Use of Apple iPads in K-6 Math and Science Classrooms

Use of Apple iPads in K-6 Math and Science Classrooms

Tara Bennett (University of North Carolina Wilmington, USA) and Florence Martin (University of North Carolina Wilmington, USA)
DOI: 10.4018/978-1-4666-3676-7.ch011

Abstract

In this chapter, the authors review how iPads were used in a middle grade math classroom of a technology magnet school. The school has received two mobile iPad carts in addition to the three they have. Ms. Martin, a science teacher at this middle school, has received one of the mobile iPad carts due to her interest in technology integration. Ms. Martin is considered to be an early adopter of technology at her school, and she has been using iPads for more than a year in her sixth grade classroom. Ms. Bennett, who recently received 25 iPads, paid a visit to Ms. Martin’s classroom to learn how to integrate iPads in her science classroom. This case study describes Ms. Bennett’s visit to Ms. Martin’s classroom on the day when the students were studying how to solve inequalities by using addition and subtraction. Ms. Bennett’s goal for the visit was to identify the different ways Ms. Martin was using iPads with her students, and monitor the comfort level of her students with the iPads. She documents what she learns from the visit, and discusses it with Ms. Martin; she also meets with Mr. Pallapu, the technology facilitator at school. Ms. Martin shares some tips and techniques that she can use in her classroom, and also some benefits and challenges of using the iPad. Mr. Pallapu provides her with a list of recommended apps and instructional strategies for using iPads in the classroom.
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Mobile Learning

The use of wireless, mobile, portable, and handheld devices is increasing and diversifying throughout the world (Traxler, 2009). Mobile devices such as iPods and iPads are being used as learning tools in the traditional classroom. However, many teachers are using iPads only for in-class activities by just replacing the laptop or desktop computer. Phones, computers, and media devices now fit into our pockets and can connect us instantaneously to a world of information in various locations on the go. Quinn(2000) defines mobile learning as the “intersection of mobile computing and elearning and includes accessing resources anytime from anywhere.” Today, mobile learning utilizes both handheld computers (tablets) and mobile smart phones such as an Apple iPhone or Android cellular phone. These devices are equipped with operating systems that allow the user to connect to the internet with the added functionality of mobility.

This convenience of accessing information anytime from anywhere through mobile technology gives the learner the freedom to learn at their convenience and allows them to gain knowledge in additional areas of interest that may not have been available to them (Traxler, 2009). Students today grow up with some form of technology in their hands at younger and younger ages. The use of these technologies allows teachers to “think outside the box” and give their students a more motivating learning environment. Mobile technologies engage students through the use of video and audio that goes beyond reading a textbook. The use of video and audio enables auditory, visual, and kinesthetic types of sensory perceptions-to be engaged during the learning process (Franklin & Peng, 2008). Several studies have been conducted on integrating iPads in the traditional classroom and how it benefits learning and teaching (Shepherd and Reeves, 2011; Barseghian, 2011; Jennings, Anderson, Dorset, & Mitchell, 2011).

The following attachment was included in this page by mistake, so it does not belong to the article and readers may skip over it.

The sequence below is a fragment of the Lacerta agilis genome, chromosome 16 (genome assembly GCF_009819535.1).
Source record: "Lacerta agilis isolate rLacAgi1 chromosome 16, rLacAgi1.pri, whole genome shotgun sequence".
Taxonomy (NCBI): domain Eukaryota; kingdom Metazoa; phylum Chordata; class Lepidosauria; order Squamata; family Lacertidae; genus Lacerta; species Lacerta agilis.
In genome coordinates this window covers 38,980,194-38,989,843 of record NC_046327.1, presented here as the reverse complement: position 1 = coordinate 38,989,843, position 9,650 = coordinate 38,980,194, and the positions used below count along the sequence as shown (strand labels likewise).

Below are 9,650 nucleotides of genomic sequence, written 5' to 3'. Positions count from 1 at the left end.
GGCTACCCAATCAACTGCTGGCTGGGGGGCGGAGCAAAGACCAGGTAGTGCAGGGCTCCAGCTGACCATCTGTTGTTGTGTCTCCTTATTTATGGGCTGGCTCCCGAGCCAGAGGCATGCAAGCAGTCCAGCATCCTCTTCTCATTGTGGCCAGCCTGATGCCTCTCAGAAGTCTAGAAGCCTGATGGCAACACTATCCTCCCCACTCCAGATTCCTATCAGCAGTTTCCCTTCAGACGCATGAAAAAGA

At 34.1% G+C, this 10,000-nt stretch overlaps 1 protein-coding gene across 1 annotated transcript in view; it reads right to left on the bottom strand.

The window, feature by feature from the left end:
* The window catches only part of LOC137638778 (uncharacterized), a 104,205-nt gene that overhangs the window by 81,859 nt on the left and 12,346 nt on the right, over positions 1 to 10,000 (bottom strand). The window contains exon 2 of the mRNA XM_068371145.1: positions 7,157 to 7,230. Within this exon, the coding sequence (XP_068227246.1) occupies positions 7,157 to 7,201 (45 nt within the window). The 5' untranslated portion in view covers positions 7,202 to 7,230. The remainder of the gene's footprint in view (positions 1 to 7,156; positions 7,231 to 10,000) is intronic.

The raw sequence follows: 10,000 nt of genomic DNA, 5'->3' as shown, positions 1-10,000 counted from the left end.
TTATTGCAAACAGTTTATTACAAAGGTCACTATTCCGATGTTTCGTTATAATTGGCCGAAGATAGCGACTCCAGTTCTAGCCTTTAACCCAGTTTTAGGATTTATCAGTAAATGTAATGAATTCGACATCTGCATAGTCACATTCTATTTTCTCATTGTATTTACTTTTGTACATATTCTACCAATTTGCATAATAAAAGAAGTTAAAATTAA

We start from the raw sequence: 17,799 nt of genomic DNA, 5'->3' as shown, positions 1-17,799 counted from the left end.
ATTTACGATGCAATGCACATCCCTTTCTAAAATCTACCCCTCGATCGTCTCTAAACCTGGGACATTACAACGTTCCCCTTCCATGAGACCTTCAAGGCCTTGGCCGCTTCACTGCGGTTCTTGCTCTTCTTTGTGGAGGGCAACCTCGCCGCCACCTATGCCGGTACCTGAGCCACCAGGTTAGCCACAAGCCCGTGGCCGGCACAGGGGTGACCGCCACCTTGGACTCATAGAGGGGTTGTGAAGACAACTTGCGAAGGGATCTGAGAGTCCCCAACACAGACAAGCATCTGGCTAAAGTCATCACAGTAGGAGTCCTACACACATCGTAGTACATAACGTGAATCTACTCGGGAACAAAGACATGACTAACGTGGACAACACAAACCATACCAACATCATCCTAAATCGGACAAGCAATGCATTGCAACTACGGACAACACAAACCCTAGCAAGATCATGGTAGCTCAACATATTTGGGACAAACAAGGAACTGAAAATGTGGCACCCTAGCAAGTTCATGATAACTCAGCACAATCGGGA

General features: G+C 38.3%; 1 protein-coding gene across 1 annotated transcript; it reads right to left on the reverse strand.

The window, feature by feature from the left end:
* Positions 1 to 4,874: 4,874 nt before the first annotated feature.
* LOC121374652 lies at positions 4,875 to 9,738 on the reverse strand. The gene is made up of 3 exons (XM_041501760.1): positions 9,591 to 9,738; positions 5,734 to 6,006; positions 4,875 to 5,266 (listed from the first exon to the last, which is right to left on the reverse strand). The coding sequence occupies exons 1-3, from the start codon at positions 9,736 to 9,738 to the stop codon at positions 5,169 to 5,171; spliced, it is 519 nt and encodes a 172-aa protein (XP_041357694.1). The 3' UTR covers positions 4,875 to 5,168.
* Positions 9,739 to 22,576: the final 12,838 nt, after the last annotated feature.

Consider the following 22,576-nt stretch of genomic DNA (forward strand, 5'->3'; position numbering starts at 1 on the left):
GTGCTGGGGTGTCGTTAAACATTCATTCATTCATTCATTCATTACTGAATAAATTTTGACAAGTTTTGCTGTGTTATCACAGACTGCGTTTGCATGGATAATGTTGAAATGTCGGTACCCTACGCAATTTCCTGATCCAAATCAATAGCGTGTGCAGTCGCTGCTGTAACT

Problem

Mobile Devices are everywhere. Students are growing up with mobile devices, and a number of them own a mobile phone or a tablet. Schools have been buying iPad carts and teachers are exploring ways to integrate them in their classroom. They are still in the process of learning how to utilize the interactivity and accessibility of mobile devices to increase student learning. In this case study we see one such example, where a middle school has received mobile technology, and a teacher is trying to figure out how to utilize the iPads effectively.

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Organization Background

The School

Wellington Middle School serves students in 6th through 8th grade, with a curricular focus on math, science, and technology. The school provides a high quality education program that integrates technology into the curriculum, while fostering a love of learning. Children learn technological skills that are pertinent to their success in school, career and life. In the 2011-2012 academic year, the school had 784 students and 29 teachers.

Wellington Middle is a technology magnet school, and they received magnet funding towards technology. The following technologies are available in all the classrooms at this school:

  • Five Mobile iPad carts (25 ipads/cart) for selected teachers/classrooms

  • Wireless access for the entire campus

  • 3 Computer Labs

  • SMART Board with Projector in every classroom

  • Networked teacher laptops for every certified staff member

At this middle school, teachers are highly involved in the adoption of technology as a platform for learning. The mission of Wellington Middle School is to provide children an excellent education in a healthy and safe learning environment, where they are prepared with the critical skills to reach their full potential in a twenty-first century global society. Their vision is to build and sustain a productive learning community, in which all members are challenged to achieve their highest academic potential.

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